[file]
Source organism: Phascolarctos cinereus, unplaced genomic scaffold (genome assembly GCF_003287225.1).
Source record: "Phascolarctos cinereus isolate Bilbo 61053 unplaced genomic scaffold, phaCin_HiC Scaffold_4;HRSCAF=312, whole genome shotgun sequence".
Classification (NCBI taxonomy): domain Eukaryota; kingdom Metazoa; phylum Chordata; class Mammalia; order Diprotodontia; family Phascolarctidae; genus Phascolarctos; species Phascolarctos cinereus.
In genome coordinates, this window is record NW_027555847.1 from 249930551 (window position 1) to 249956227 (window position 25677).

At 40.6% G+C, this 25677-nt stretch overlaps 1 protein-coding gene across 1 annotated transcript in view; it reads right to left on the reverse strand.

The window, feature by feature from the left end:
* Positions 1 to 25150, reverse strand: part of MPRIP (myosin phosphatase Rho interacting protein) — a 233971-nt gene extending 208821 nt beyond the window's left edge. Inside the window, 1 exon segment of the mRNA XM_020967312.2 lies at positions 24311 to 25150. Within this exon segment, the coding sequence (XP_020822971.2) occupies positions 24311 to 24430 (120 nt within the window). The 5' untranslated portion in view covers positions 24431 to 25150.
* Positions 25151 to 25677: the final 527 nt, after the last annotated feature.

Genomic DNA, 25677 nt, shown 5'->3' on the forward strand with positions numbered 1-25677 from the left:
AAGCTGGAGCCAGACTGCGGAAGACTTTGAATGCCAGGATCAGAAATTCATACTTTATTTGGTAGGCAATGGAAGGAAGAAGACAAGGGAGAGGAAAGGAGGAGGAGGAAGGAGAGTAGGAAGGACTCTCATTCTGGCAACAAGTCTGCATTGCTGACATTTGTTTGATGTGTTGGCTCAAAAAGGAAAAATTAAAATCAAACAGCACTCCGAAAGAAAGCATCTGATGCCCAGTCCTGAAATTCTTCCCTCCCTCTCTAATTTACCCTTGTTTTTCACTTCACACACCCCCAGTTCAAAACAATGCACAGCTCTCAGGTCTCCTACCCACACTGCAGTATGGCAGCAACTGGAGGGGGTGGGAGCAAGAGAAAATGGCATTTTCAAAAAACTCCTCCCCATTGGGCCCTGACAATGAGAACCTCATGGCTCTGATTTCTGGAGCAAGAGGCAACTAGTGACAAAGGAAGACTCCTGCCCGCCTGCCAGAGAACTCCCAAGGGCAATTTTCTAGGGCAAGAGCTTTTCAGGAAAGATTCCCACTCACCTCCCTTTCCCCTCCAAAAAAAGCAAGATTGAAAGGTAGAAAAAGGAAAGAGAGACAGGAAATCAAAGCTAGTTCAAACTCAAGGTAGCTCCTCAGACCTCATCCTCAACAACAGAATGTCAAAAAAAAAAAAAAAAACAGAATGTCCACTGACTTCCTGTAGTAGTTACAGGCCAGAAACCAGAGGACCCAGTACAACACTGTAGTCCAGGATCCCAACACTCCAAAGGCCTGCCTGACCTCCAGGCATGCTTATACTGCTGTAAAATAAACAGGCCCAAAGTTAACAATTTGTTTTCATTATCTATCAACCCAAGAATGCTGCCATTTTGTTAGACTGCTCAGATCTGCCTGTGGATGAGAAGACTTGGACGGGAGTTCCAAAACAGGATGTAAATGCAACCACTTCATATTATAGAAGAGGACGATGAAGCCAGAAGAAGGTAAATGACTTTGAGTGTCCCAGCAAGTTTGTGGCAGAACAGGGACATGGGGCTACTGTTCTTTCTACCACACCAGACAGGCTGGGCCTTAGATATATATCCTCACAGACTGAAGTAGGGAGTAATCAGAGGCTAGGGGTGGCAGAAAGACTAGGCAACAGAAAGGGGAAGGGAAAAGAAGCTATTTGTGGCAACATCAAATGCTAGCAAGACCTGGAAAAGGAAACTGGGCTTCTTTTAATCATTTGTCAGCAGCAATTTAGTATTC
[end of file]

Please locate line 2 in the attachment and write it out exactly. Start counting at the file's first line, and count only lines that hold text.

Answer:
Source record: "Phascolarctos cinereus isolate Bilbo 61053 unplaced genomic scaffold, phaCin_HiC Scaffold_4;HRSCAF=312, whole genome shotgun sequence".